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UNICEF: Boko Haram’s use of children for bomb attacks triples

People in Gambaru, Nigeria, stand outside burnt houses following an attack by Boko Haram in May 2014. (AP Photo/Jossy Ola, File)

Boko Haram is increasingly using children in suicide attacks in Nigeria, Chad, Niger and Cameroon. The number of child bombers tripled in the first quarter of this year to 27 as compared to the same period last year, according to UNICEF.

“It is an insurgency built on the backs of the children,” Patrick Rose, UNICEF crisis communications specialist for west and central Africa, told Humanosphere. “Boko Haram is in a more desperate state than they were in six months ago. In that desperate state, they are grasping for what resources they have and one of those are children.”

The group gained worldwide attention when it kidnapped more than 270 schoolgirls from the town of Chibok. While one of the largest single abductions, the incident was a part of a broad pattern of capturing children. Boko Haram uses children to cook, clean and move arms. Systematic abductions are carried out to keep the group in operation.

Some children were used to carry out bombings, but the numbers were relatively small compared to the overall attacks carried out by the group. That is changing. The 27 children used in attacks in 2017 are nearly a quarter of the 117 children deployed by Boko Haram since 2014. UNICEF calls the sudden increase “alarming” in a new report.

“These children are victims, not perpetrators,” Marie-Pierre Poirier, UNICEF’s regional director for west and central Africa, said in a statement. “Forcing or deceiving them into committing such horrific acts is reprehensible.”

It fuels a crisis in the Lake Chad region where more than 2 million people are displaced from their homes. As a result, more than 7 million people in the four countries attacked by Boko Haram are at risk of hunger, of which 50,000 face famine. People are scared to go to markets because they fear attacks carried out by children, according to interviews by UNICEF.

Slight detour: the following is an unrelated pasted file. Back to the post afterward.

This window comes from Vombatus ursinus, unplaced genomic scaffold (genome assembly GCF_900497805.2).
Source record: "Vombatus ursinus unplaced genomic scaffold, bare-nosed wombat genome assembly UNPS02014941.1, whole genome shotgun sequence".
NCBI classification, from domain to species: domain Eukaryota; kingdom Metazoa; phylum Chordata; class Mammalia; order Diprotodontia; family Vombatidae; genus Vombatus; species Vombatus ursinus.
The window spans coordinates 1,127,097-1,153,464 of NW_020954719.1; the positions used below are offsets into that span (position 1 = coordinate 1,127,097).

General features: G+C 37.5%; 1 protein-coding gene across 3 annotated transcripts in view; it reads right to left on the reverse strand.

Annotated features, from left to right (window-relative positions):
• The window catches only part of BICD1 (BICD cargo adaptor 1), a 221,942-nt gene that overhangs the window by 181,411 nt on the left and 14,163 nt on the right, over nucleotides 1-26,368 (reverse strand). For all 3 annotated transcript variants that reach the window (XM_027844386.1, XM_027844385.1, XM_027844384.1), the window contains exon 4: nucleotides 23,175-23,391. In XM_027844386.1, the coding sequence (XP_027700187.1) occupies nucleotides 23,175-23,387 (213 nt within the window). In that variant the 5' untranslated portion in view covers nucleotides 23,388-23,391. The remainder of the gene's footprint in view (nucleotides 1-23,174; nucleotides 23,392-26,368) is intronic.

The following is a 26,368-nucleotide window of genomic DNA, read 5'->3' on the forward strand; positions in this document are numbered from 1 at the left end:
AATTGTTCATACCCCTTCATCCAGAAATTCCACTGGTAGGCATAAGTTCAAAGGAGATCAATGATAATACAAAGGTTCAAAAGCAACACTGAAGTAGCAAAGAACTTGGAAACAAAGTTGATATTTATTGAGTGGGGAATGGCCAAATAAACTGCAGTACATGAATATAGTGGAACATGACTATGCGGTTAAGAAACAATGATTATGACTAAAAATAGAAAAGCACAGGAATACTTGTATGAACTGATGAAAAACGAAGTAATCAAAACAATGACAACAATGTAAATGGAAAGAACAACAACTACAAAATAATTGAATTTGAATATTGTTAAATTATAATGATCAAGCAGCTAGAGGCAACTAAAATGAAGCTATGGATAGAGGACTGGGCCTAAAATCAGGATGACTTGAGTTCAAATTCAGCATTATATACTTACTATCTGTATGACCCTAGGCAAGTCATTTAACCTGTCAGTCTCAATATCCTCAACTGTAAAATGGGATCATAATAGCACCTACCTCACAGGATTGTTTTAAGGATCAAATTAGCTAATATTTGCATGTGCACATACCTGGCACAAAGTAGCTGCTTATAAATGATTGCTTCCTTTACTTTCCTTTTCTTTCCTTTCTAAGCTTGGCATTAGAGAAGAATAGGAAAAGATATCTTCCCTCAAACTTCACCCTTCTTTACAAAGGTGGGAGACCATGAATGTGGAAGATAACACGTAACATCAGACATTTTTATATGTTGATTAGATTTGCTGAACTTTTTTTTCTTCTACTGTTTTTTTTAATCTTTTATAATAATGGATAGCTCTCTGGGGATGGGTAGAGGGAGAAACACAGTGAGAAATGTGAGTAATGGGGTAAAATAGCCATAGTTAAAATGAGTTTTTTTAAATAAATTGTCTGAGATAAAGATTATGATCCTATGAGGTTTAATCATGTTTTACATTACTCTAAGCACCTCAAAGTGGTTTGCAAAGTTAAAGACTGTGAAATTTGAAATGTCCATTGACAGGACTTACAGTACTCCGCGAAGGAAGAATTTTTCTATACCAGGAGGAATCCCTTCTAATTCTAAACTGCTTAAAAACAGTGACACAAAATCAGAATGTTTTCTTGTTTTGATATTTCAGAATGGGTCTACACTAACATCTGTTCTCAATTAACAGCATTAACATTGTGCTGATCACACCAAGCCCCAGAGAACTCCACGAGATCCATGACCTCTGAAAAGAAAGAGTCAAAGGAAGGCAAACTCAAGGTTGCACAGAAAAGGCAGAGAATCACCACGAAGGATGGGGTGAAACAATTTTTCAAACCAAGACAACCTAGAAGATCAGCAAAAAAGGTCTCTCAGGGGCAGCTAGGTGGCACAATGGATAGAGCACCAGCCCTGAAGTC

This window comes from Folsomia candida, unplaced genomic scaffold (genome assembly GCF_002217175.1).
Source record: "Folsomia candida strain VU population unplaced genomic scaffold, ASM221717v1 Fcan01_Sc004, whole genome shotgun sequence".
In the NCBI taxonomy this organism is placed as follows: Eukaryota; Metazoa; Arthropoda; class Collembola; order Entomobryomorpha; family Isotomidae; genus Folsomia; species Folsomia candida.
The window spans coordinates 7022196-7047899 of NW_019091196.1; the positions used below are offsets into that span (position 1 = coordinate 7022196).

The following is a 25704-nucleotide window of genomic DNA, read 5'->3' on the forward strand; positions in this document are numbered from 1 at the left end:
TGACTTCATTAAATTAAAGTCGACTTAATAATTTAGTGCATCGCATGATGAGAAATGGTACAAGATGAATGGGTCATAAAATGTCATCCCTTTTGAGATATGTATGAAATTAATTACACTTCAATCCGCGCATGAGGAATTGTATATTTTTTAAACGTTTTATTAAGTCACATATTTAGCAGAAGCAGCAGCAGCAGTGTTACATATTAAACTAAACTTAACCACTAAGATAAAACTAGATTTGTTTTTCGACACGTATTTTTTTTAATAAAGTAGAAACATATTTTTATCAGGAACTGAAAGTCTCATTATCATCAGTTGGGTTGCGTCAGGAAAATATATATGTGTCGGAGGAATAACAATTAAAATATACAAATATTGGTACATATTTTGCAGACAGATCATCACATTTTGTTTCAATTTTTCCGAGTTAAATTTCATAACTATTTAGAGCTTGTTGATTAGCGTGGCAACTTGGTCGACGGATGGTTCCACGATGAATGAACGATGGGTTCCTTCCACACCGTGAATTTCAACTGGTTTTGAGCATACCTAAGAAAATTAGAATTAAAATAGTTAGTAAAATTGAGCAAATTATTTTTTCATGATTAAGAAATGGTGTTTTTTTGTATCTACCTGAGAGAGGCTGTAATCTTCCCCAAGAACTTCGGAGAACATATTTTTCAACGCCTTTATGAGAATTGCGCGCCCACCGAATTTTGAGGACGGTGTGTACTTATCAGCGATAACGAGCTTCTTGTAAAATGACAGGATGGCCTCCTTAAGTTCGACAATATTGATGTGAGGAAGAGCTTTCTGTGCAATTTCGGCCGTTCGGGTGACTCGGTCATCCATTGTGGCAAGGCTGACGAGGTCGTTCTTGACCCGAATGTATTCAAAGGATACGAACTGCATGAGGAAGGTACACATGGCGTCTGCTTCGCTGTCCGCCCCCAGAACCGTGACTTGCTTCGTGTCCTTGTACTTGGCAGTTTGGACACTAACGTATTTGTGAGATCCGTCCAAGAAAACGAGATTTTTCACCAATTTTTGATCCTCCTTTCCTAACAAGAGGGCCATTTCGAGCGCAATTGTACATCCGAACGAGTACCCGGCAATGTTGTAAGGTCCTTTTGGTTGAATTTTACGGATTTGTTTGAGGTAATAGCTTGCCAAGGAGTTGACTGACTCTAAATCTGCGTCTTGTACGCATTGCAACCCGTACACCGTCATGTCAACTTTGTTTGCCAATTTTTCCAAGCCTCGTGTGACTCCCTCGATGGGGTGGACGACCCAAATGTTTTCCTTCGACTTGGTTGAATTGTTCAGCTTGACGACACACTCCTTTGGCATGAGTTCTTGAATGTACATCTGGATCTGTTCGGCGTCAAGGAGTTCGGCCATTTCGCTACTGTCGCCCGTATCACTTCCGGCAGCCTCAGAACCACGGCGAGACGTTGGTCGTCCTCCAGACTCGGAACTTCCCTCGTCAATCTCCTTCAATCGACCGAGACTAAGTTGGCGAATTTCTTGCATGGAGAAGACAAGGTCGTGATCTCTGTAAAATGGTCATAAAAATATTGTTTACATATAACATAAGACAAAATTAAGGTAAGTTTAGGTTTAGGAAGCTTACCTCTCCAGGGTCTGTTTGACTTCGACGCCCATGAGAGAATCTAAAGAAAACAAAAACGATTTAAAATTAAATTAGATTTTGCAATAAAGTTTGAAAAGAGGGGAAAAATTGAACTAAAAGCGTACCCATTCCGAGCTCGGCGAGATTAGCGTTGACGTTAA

“Boko Haram is not some distant force hiding in the forest, they have informants and people in towns,” said Rose.

The agency is often able to work with militant groups and communicate information about protecting children. That has not been the case with Boko Haram. Rose said UNICEF does not have “a credible kind of channel” to the group. The report is a way to tell the international community that children are being mistreated and targeted as a part of Boko Haram’s campaign.

It shares the story of Dada, a girl abducted by Boko Haram when she was 12 years old. Members of the group attacked her village, capturing Dada and her sister. She was taken with other children to live with the group. While there, she witnessed the brutal murder of a pregnant girl and was forced to marry an 18-year-old fighter. Dada was raped repeatedly by her ‘husband,’ and became pregnant. Eventually she escaped.

“Within this madness of this crisis, you have this group of children who experienced extreme horror,” said Rose. “We are calling attention to the world that this group of children requires extra care and an additional layer of empathy.”

Children who escape Boko Haram are often jailed by local authorities. Nearly 1,500 children were “detained or deprived of their liberty” last year, according to UNICEF. Roughly two-thirds were released. When children are jailed, officials tend to forget of them as victims, and they fail to help the children recover from the trauma of their experiences as captives.

The term ‘child soldier’ is also problematic, according to the report, instead suggested that captured children be referred to as: children associated with armed forces or armed groups.

“Child soldiers has a very specific media image,” Rose said. “The truth is that these children were in captivity.”

The success of a counter-insurgency led by the Nigerian military is diminishing the impact of Boko Haram as well as contributing to the use of new tactics. UNICEF wants to call attention to the problem so that it can focus on the work it is already doing, such as reaching more than 312,000 children with psycho-social support and reuniting 800 children with their families, last year.

A lack of funding hampers the ability of humanitarian groups to support the millions of people affected by Boko Haram.

“How do you reach 100 percent of the children with only 40 percent of funding?” asked Rose. “The answer is: on a shoestring with limited resources and by not reaching some children in need.”


About Author

Tom Murphy

Tom Murphy is a New Hampshire-based reporter for Humanosphere. Before joining Humanosphere, Tom founded and edited the aid blog A View From the Cave. His work has appeared in Foreign Policy, the Huffington Post, the Guardian, GlobalPost and Christian Science Monitor. He tweets at @viewfromthecave. Contact him at tmurphy[at]